Museum of the Imperial Collections 三の丸尚蔵館
See the Imperial family's extensive collection of art—for free
Situated within the Imperial Palace East Gardens , the Museum of the Imperial Collections boasts a collection of over 9,800 works of art, including Nihonga-style paintings and calligraphy from across Japan and China. What you'll see are some of the finest works in the world, and entry is free.
The Imperial family donated part of their private collection when the Heisei Era began in 1989
The rare works here include an illustrated account of the Mongol invasion and "Chinese Lions" by Kano Eitoku
How to Get There
The museum is accessible by train and taxi.
The closest entrance is through the Ote-mon gate. The museum is the first building you see after entering the park is the museum. From Otemachi Station the gate is only three minutes away on foot.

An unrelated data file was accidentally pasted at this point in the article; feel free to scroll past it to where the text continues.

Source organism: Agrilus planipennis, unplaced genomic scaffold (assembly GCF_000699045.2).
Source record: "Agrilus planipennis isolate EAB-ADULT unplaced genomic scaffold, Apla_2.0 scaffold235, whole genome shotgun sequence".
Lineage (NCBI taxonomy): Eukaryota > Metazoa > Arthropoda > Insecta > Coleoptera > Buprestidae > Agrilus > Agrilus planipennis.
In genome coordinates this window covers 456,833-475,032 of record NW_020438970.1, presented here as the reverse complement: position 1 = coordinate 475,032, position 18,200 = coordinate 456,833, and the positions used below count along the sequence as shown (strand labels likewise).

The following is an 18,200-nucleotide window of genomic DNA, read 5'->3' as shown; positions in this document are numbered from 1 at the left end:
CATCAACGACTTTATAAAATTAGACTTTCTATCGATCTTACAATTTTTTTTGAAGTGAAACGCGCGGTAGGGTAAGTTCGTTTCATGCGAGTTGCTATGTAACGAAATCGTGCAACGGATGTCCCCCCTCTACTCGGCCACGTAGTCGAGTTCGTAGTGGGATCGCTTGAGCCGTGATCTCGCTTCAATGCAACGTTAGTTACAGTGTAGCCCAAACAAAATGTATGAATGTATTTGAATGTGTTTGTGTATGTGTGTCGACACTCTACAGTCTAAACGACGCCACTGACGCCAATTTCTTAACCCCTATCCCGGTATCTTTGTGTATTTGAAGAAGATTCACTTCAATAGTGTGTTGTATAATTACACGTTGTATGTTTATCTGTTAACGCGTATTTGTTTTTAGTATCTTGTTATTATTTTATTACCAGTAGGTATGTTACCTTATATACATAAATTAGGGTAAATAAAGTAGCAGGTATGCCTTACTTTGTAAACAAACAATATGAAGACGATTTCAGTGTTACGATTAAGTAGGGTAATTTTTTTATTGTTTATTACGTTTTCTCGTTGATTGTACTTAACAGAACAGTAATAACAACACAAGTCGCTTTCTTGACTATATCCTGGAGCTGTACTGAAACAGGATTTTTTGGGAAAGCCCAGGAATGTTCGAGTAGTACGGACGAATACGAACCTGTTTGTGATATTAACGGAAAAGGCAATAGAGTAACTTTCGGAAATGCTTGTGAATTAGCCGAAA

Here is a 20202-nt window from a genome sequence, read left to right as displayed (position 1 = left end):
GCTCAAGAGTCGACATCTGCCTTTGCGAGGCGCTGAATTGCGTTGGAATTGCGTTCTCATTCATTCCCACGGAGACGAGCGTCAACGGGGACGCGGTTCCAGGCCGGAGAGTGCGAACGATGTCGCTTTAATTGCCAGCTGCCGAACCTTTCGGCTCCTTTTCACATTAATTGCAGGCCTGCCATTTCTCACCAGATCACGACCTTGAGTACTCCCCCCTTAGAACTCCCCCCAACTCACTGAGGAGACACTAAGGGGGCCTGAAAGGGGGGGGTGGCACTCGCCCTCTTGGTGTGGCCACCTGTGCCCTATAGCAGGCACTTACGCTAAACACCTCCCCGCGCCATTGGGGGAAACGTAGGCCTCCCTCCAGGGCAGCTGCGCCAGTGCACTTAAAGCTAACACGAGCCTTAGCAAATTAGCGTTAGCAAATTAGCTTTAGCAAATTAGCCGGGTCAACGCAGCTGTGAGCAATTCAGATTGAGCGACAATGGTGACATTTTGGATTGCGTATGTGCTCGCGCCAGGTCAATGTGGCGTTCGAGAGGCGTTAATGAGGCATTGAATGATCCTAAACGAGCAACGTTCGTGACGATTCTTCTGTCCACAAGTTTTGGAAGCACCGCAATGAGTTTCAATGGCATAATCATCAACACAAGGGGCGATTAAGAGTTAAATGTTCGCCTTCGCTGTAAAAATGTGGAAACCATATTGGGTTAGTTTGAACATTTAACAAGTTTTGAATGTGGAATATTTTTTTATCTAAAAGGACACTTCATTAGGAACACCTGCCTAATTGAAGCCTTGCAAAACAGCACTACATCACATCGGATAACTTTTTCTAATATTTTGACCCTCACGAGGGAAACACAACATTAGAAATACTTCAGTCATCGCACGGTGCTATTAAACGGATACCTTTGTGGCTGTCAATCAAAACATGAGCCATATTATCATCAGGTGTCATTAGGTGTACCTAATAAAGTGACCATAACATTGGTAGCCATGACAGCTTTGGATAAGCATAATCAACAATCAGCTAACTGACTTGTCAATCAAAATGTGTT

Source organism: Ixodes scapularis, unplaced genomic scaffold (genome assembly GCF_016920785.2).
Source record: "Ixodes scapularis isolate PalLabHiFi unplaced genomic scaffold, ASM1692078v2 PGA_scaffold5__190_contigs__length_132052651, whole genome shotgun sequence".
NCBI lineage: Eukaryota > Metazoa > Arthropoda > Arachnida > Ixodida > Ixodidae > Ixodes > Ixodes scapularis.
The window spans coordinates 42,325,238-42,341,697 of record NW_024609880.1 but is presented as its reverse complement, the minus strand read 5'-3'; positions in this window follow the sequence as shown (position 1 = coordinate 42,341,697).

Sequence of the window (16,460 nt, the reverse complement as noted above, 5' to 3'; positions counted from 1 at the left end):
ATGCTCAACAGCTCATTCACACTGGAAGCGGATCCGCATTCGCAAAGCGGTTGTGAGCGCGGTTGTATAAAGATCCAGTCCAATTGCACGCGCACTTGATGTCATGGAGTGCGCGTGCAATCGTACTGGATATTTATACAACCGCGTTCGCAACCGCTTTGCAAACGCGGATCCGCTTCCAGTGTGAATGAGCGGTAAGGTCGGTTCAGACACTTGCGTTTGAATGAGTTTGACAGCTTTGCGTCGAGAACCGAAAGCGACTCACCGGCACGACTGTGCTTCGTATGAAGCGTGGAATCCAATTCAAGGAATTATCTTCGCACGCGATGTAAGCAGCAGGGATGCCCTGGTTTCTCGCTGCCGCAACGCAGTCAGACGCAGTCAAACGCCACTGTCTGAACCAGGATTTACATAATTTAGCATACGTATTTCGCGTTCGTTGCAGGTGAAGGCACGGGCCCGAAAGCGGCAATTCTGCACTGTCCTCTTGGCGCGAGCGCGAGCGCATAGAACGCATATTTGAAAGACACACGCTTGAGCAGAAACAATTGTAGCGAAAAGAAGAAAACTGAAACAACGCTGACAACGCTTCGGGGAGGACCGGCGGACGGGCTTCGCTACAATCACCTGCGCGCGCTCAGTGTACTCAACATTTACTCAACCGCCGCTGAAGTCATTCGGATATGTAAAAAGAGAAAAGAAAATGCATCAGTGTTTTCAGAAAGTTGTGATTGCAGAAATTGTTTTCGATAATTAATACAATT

A gift from the Emperor to Japan
The Museum of the Imperial Collections, also known as Sannomaru Shozokan, opened in 1993 after the Imperial family donated 6,500 pieces of art from their private collection to the Japanese government. Many of the works were created by Imperial Household artists, and can only be seen at this museum.
The collection has since grown, thanks to donations from the art collections of Prince Chichibu and Empress Kojun. Entrance is free and the exhibits change regularly.